What are you most excited about for the event?
Kristy: We’re really excited to create a sense of community. We did a body positive photoshoot in the summer and it was amazing to see so many amazing womxn come together. By the end of the shoot, everyone was cheering each other on, laughing together, and even signing Skidamarink as a group. It was incredible. To this day, most of the womxn are still engaging with each other online. I noticed we’re all following each other on Instagram, and I see all these fabulous comments supporting each other. We’re excited to recreate that sense of community at BOPO Expo.
Celia: I’m really excited to showcase plus-size bodies. I think that society has lost sight of the simple fact that there are people of all different shapes, sizes, races, and abilities. We really want to celebrate different bodies. We have live body art and performances where plus-size womxn are centre stage. I think that’s really important for womxn to see. We’re constantly bombarded with unrealistic beauty standards, so we wanted participants to be surrounded by like bodies.
Who are some of the participating speakers/influencers/brands?
Kristy: I am so excited for our lineup of speakers! Starting with our keynote speakers, Virgie Tovar, activist and author of You Have the Right to Remain Fat and Jes Baker, activist, blogger and author of Things No One Will Tell Fat Girls and Landwhale. Virgie will be talking about ways to break up with diet culture and Jes will be having an important chat about self-esteem and mental health. We also have a lot of amazing Canadian speakers, including Dr. Jill Andrews, co-founder of Body Confidence Canada (@jillslastword), Body Confidence Coach, Sophia Apostol (@coach_sophia) Tracy Peart, plus size fashion expert and exclusive makeup artist for Toronto’s Breakfast Television and Cityline (@tracypmakeup). We also have plus size fashion blogger, Lisa Schornberger (@mustangsallytwo), Toronto’s Fluffy (@flawsofcouture), and BOPO Expo’s very own fitness ambassador, Sarah Taylor from Fitness by Sarah Taylor (@fitnessbysarahtaylor).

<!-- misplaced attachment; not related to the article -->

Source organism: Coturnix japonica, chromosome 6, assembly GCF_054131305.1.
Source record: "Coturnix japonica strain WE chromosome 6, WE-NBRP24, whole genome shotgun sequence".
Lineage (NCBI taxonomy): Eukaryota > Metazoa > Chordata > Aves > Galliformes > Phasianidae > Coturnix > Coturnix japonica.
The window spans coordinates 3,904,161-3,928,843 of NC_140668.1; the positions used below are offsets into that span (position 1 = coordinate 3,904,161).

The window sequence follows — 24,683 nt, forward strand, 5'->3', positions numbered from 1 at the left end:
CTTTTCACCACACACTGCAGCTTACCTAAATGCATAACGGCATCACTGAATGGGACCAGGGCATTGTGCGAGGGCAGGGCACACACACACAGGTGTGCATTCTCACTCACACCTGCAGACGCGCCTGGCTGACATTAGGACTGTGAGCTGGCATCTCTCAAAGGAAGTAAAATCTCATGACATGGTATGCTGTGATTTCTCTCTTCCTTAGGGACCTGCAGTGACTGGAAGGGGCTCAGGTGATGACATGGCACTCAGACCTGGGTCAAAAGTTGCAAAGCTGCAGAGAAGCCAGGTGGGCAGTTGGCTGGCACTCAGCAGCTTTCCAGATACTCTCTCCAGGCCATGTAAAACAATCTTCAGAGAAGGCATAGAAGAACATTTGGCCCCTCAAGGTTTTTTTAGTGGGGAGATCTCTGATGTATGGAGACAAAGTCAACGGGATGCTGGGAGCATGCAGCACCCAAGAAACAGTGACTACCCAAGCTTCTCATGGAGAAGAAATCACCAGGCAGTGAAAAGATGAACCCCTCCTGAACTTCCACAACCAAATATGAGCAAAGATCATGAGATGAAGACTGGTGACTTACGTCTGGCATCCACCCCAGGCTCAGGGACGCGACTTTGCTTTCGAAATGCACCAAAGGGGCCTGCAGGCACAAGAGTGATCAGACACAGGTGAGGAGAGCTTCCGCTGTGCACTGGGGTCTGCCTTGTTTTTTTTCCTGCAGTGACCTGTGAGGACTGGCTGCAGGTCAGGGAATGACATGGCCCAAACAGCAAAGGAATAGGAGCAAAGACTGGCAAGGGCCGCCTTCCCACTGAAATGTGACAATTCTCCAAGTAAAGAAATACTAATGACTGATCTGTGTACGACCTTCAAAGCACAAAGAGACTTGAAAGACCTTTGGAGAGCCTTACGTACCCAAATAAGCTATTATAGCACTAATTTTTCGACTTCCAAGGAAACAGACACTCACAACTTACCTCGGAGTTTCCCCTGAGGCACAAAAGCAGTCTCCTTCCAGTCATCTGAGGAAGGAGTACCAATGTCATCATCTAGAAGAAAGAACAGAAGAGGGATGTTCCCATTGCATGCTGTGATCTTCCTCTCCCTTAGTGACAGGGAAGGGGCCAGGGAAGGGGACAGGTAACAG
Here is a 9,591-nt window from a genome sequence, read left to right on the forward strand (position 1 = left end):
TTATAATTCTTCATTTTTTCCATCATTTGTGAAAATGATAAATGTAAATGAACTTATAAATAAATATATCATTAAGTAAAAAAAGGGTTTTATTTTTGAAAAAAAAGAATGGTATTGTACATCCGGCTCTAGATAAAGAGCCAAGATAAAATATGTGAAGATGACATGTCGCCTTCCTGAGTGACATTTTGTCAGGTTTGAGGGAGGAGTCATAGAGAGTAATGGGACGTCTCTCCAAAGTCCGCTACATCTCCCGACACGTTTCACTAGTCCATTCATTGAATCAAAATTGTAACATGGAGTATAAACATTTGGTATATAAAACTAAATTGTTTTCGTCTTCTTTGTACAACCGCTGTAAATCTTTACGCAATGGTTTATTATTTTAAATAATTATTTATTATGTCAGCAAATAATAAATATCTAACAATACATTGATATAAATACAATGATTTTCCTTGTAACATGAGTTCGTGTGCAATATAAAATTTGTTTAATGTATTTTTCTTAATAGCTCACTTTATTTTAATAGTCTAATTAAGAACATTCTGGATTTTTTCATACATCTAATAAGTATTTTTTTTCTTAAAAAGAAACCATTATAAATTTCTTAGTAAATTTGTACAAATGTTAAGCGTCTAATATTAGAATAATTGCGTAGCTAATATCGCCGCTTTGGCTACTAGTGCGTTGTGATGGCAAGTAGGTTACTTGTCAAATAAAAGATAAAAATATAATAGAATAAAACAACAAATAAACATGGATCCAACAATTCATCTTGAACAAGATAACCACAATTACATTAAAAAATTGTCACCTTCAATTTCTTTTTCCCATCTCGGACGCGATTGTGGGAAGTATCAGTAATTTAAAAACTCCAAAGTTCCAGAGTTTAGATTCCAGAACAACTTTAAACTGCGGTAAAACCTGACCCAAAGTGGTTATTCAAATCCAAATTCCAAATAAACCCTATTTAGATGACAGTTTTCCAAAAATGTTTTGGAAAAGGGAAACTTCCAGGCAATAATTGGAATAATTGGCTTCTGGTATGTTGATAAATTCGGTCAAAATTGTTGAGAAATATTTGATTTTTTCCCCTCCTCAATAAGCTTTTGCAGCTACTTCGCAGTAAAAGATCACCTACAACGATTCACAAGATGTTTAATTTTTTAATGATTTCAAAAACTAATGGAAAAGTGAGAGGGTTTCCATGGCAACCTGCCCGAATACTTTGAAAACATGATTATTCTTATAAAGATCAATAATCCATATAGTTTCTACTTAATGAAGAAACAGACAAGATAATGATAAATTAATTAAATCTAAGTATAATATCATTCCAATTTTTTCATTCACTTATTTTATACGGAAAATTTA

Celia: I’m really looking forward to hearing the discussion from our panels of experts. We have an important panel discussion called Fear of Fat: Talking Fat Stigma with Dr. Carla Rice, Dr. May Friendman and Dr. Jen Rinaldi. They’ll be speaking about fat stigma from the doctor’s office to public spaces. It’s important that womxn are aware of the stigmas they face so that we can talk about how to be advocates for ourselves, especially when it comes to our health. I’m also looking forward to hearing Dr. Ben Barry and Calla Evans talk about fat identity, fashion, and activism through the lens of inclusion and social justice in their panel titled Fashion and Fat Activism. We’re hoping to address what we can do as a community to encourage a more inclusive mainstream fashion industry.